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Dealing with Abandoned Cars in Your Neighborhood
Abandoned vehicles can be an eyesore, they may depress your property value, invite crime, and create environmental hazards. But there are solutions – and there can even be a payoff for someone who puts in some effort.
Using a VIN check tool and public records you may clean up nuisance abandoned vehicles that are on public land. Each state has its own laws regarding what constitutes an abandoned vehicle, as well as methods for dealing with vehicles on private land. If abandoned vehicles are an issue in your area you should investigate state laws and inquire at the local police or sheriff’s office about enforcing them.
There are penalties for abandoning vehicles, including the state refusing to renew the owner’s driver’s license or registration. The city of Worcester, Massachusetts, levies $500 fines on owners of vehicles that have been abandoned and towed. If the fine goes unpaid the state suspends the owner’s ability to register any vehicle or renew his driver’s license until the fine is paid.
The issue of abandoned vehicles is a problem in every state. In Louisville, Kentucky, officials estimated there were 4,000 abandoned vehicles lining city streets due to a towing moratorium and no space in the city tow lot. Citizens there complained that the vehicles contributed to urban blight, attracted drug dealers, and made the streets less safe for walking.
In Richmond, Virginia, a man fraudulently gained title to several vehicles by filling out paperwork that said the cars were abandoned. In some cases he was awarded the title and took possession of the cars before the owners knew what was happening. Police said they could not pursue the vehicles as stolen because the man had claimed legal title to them through the process set out by the state Department of Motor Vehicles.
What Is an Abandoned Car?
States classify vehicles as abandoned when they meet certain requirements, such as whether they’re registered and insured, if they’re damaged, how long they’ve been parked, and if they’re an eyesore or public nuisance.
New Jersey, like a lot of states, differentiates among vehicles abandoned on private property, those on public property, and those abandoned at auto repair businesses. Customers who leave vehicles at auto repair businesses more than 60 days after the owner has been contacted may have their vehicle auctioned by the business owner. The state has a separate but similar process for having abandoned mobile homes auctioned or removed.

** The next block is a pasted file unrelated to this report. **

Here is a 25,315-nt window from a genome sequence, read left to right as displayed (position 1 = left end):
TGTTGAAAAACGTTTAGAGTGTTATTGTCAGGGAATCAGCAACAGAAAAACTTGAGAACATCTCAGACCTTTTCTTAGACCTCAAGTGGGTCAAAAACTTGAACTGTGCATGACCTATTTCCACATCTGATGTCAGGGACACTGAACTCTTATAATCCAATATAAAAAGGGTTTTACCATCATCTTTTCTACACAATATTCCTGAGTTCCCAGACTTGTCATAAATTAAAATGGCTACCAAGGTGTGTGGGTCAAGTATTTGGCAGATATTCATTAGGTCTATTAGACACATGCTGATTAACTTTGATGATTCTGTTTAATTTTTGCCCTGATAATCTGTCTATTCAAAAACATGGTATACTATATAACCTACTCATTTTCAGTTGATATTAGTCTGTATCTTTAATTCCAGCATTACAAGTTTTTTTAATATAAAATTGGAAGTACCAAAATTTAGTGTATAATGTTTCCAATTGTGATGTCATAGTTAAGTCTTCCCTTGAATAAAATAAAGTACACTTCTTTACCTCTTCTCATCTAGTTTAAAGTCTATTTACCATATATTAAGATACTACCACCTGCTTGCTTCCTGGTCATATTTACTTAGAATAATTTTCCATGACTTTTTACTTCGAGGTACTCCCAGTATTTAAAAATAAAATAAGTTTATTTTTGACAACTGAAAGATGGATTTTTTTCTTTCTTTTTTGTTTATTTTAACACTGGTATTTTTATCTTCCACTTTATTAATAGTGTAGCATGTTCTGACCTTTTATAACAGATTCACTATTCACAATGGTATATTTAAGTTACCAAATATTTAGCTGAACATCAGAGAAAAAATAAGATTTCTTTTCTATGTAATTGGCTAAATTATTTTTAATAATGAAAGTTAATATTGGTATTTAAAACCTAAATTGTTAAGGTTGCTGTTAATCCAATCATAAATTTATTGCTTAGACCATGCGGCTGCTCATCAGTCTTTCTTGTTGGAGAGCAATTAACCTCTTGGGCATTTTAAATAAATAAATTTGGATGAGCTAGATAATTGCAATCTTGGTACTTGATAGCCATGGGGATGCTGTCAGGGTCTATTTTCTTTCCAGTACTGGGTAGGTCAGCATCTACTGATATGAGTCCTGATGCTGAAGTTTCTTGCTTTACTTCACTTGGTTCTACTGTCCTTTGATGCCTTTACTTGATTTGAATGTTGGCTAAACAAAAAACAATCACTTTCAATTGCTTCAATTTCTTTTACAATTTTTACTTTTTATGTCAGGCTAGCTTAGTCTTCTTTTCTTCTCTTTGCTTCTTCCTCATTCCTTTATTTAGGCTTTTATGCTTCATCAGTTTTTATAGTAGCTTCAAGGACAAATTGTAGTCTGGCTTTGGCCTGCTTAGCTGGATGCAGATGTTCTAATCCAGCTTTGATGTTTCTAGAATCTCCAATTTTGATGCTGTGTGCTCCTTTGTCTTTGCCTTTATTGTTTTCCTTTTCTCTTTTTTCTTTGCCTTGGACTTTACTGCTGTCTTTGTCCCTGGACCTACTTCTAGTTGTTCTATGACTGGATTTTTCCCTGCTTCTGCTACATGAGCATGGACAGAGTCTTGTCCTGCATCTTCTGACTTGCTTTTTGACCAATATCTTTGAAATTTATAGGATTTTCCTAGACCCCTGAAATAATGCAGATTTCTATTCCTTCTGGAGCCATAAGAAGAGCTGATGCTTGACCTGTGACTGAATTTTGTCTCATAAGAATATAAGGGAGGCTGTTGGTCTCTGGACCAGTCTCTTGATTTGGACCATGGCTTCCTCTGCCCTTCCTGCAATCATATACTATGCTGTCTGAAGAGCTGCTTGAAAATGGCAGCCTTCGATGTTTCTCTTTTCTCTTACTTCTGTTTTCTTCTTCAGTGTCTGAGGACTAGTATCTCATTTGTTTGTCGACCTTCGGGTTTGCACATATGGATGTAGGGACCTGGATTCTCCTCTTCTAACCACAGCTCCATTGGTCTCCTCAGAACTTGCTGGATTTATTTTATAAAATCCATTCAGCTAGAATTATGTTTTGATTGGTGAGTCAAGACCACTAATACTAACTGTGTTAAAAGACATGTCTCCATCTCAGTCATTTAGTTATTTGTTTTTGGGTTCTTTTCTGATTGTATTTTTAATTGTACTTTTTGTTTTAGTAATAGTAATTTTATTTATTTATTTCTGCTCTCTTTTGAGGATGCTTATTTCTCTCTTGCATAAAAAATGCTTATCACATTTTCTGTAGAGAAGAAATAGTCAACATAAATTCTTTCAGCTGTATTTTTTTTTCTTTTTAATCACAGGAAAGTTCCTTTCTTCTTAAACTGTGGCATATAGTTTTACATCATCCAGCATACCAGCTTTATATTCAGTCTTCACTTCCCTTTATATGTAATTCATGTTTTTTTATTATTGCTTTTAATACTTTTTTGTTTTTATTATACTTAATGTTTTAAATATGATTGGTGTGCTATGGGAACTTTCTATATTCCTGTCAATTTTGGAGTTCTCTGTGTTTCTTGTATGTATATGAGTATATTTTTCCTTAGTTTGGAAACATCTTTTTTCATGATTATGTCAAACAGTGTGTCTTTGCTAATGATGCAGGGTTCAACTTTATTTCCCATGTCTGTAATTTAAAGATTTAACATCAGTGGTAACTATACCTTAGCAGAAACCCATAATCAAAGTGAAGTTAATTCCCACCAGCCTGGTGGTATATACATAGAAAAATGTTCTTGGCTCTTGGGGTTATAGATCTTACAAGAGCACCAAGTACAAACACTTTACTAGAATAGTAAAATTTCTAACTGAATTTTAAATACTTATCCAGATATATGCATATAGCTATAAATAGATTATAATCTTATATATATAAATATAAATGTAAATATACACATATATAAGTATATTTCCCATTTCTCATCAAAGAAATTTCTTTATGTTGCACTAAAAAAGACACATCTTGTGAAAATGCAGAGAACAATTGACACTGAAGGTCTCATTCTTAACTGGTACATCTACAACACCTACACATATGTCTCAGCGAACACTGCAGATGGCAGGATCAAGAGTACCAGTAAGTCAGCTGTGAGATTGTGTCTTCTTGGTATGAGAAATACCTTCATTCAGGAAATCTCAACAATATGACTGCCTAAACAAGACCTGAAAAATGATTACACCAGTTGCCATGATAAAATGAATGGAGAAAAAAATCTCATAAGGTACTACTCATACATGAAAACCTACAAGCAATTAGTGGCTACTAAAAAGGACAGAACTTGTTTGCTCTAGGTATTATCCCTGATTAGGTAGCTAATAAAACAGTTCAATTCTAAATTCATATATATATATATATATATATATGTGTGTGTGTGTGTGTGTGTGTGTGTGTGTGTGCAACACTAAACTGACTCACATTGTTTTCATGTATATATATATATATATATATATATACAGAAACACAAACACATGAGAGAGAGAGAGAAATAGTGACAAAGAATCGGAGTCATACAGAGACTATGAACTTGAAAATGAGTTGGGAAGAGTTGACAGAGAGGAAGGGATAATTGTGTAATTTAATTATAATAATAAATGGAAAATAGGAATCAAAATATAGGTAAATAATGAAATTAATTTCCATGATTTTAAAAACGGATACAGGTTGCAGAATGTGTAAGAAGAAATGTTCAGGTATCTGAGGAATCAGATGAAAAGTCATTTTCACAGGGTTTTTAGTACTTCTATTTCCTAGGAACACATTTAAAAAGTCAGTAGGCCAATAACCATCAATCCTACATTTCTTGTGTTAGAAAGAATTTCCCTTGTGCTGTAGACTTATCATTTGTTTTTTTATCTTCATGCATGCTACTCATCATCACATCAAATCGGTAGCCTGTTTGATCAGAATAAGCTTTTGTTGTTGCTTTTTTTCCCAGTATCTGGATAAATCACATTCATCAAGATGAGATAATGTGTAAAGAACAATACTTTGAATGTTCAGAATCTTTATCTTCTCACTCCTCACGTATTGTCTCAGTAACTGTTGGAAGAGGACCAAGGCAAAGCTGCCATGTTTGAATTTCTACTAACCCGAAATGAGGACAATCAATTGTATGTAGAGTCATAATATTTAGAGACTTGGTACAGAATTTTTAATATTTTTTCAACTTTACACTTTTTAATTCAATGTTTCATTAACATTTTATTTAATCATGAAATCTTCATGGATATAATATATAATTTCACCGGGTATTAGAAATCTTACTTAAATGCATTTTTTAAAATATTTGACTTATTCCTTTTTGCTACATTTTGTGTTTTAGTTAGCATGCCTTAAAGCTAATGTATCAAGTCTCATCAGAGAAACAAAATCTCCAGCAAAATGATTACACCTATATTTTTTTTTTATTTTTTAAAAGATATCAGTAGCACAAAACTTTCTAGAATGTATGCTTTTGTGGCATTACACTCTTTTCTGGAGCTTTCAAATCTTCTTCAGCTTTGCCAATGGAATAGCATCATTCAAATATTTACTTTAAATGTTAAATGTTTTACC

The City of Chicago has a strict definition of abandoned vehicles, not differentiating between those left on public or private property, as long as the vehicle has been without license plates for more than two days and has not been moved for at least a week. In 30 years more than 500,000 derelict vehicles have been towed and scrapped through the city’s reporting and reclamation program.
If the car is with license plate you can check the owner of the vehicle through a quick license plate search and tell the owner to remove the car.
Steps to Getting an Abandoned Car Removed
- Check local laws regarding vehicle parking;
- Check who is the car owner using the VIN number or license plate numbers (with the assistance of police), and
- Call your local police office.
In Florida, you may report a vehicle as abandoned, then when police have it removed, use the VIN number to determine the owner’s name and address through past registrations and, most likely, with the aid of the Department of Motor Vehicles. There is a detailed process for trying to contact the most recent owner by registered mail, advertising in the newspaper, then applying for the title in your own name. This process must be followed precisely and within a specific time frame because states often auction or sell such vehicles for scrap. If successful, you may own an abandoned vehicle without paying much other than the cost of a replacement title and attempts to notify the former owner.
How to Report Abandoned Cars?
If you believe a vehicle has been abandoned on public or private property, you may contact law enforcement with jurisdiction in that area. Be prepared to discuss how long the vehicle has been there, why you believe it’s abandoned, and whether there are license plates still attached.
What Happens to Abandoned Cars?
Cities and states have varying rules about abandoned vehicles. Some will attach a sticker to the vehicle (such as one left on the side of a highway) that notifies the owner that the vehicle may be declared abandoned and gives a specific period of time for it to be moved. If the owner does not respond to the police notice the vehicle is towed to an impound lot. Here the owner is notified using the VIN number and/or registration if license plates are intact. Again, the owner has a specific timeframe to respond, and if no response is forthcoming the vehicle may be auctioned or sold for scrap by the city.
Where to Find Abandoned Cars?
If you believe your vehicle has mistakenly been towed as an abandoned car, contact the law enforcement offices in your area to report it missing. If you’re interested in purchasing an abandoned vehicle you may query the state or local police or the state department of motor vehicles to determine what is done with abandoned vehicles. Most that are in operating condition are sold through auctions handled by private companies. Some municipalities allow tow companies to keep abandoned vehicles, making it more difficult to find a particular one.
How to Claim Abandoned Cars?
If you seek to claim an abandoned vehicle before it goes to auction, check with the local department of motor vehicles for the specific steps involved. In general, you must:
get the VIN number to trace registration through the DMV and contact the owner;
take specific steps to notify the owner that the vehicle has been towed;
apply for the title.